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What are Supply Chain Cyber Attacks? How To Prevent Getting Hacked
Supply chain cyber attacks are on the rise as hackers try to back-door their way into the networks of companies storing valuable and sensitive digital assets. Reports indicate that supply chain attack attempts have escalated by 430 percent in recent years.
The increase has been attributed to companies investing in advanced cyber security measures that force online criminals to find alternative data breach methods. From 2021 to 2022, the number of supply chain cyber attack attempts spiked from 521 to a stunning 1,743 in the U.S. alone. It’s important to understand that a single supply chain cyber attack can ravage countless numbers of networks as hackers go big game hunting.
What is a Supply Chain Attack?
Supply chain cyber attacks typically target a seemingly reliable third-party vendor or business partner that provides services to a high-level target. When orchestrated as a software supply chain attack, malicious code is inserted into an application designed to populate across networks and infect the primary objective. By that same token, hardware supply chain attacks involve infesting physical components that may result in compromising another enterprise’s system.
In today’s software-as-a-service culture, a software supply chain attack has a higher success rate for hackers. That’s largely because software and applications are usually downloaded and reused by wide-reaching devices, thereby expanding the number of vulnerable organizations. These types of supply chain attacks pose a clear and present danger to corporations, government bureaucracies, and military defense contractors, among others.
Types of Supply Chain Attacks
The software supply chain attack remains the preferred choice of cyber criminals. It usually requires enough software development knowledge to craft and insert malicious code into programs or apps that go undetected. Under the software supply chain attack umbrella, there are a variety of strategies being used by hackers. These include the following.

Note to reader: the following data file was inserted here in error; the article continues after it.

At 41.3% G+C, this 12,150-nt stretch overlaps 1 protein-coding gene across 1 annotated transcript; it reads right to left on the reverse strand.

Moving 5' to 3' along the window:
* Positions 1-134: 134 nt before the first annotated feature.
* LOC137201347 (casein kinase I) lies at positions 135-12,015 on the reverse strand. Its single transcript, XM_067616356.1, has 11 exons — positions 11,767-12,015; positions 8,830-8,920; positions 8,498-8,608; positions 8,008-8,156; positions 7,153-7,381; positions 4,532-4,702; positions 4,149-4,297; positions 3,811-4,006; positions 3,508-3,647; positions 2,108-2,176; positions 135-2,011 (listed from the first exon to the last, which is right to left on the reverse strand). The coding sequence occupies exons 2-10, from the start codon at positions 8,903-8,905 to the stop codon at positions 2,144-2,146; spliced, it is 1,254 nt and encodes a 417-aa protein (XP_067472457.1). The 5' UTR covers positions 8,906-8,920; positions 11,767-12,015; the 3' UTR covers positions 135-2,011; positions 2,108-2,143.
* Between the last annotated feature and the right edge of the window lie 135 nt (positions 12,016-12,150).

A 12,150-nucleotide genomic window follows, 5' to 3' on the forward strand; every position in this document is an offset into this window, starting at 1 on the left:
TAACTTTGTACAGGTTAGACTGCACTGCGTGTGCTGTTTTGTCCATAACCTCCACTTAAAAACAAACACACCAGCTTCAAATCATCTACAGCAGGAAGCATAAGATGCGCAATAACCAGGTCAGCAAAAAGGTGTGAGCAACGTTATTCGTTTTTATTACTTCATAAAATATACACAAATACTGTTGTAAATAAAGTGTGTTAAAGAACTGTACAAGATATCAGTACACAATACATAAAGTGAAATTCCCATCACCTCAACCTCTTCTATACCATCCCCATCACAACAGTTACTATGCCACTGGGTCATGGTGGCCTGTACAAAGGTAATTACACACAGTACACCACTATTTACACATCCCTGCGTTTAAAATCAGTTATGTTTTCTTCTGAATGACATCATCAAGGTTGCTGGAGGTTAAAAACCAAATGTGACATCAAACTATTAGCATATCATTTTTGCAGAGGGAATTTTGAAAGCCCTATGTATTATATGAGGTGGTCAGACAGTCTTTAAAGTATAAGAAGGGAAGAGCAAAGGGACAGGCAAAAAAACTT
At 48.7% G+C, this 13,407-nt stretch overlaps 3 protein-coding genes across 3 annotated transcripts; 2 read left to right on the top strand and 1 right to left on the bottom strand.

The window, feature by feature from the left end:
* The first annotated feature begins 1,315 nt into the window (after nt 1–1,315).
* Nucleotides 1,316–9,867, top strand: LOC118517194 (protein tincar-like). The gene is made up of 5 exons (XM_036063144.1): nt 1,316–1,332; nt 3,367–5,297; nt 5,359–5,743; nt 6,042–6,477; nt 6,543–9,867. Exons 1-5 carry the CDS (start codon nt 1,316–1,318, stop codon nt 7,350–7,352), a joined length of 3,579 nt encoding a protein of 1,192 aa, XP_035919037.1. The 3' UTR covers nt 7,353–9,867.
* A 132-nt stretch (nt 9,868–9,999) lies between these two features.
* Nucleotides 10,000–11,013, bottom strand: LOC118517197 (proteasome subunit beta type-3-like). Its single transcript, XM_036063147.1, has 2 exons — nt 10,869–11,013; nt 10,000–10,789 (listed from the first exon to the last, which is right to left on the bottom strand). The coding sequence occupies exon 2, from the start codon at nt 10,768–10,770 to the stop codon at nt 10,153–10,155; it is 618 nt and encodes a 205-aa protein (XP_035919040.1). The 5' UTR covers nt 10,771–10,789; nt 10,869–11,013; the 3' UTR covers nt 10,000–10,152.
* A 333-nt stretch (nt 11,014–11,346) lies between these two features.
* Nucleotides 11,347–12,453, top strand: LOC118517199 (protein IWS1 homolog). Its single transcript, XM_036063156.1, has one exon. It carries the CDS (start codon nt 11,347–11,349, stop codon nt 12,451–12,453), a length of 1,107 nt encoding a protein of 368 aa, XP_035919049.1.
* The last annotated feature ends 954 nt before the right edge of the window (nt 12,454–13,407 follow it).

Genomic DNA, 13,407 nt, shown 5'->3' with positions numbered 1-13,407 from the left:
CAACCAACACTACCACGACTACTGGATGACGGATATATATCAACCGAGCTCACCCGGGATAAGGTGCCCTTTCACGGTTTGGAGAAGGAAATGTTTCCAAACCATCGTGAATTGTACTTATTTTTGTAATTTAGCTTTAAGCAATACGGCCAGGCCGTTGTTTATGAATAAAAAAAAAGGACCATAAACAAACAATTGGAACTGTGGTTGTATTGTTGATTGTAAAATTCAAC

Upstream Server Attacks
Considered the most popular type of supply chain attack, a bad actor inserts malware into a software product that infects any and all entities that download it. The Solar Winds hack is now a veritable case study of failed password protection and supply chain attacks. An intern literally posted username and password information online. Hackers discovered it, logged into the Texas-based software corporation, and placed an update with malware. It infected upwards of 18,000 customers, including the highest level of the U.S. government. It was randomly discovered as hackers stole sensitive information while hiding in plain sight.
This less popular approach to supply chain attacks focuses on intermediate software tools. For example, Click Studios makes an enterprise-grade password manager known as Passwordstate that was hit by a midstream attack. The application, used by Fortune 500 corporations, was compromised and Click Studios issued a user warning.
Dependency Confusion Attacks
Orchestrated with minimal effort by hackers, dependency confusion attacks leverage automation to target inherent weaknesses in open-source ecosystems. By exploiting simple software dependencies, an ethical hacker breached 35 big tech firms. These reportedly included the likes of Microsoft, Uber, Apple, and Tesla.
Stolen and Compromised SSL and Code-Signing Certificates
A Secure Sockets Layer (SSL) certificate is a digital object that helps systems verify identities and follow through with the encryption necessary to maintain data privacy. Compromising a certificate threatens secure, encrypted connections and transmissions.
Two years ago, an organization by the name of Mimecast reportedly suffered a compromised certificate that impacted 10 percent of its users when they connected to Microsoft 365. When a cyber criminal manages to steal a code-signing certificate, the bad actor could integrate malware packages as if they were harmless software.
How to Defend Against Supply Chain Cyber Attacks
There are a wide range of risk mitigation strategies that organizations can implement to avoid falling victim to a supply chain attack. Monitoring for abnormalities that could be telltale signs of an attack constitutes a strong proactive cyber security measure. Others include zero trust architecture to limit access should a hacker breach your system. It’s also prudent to have a risk assessment performed to identify any vulnerabilities to cure them.
What a Cybersecurity Consultant Can Do for Your IT Security
At CyberTeam, our managed IT and cybersecurity consulting experts have the experience and technology to protect your company from supply chain cyber attacks. We work diligently with industry leaders to harden defenses and develop a comprehensive cyber security plan. Contact us today and let’s get the process started.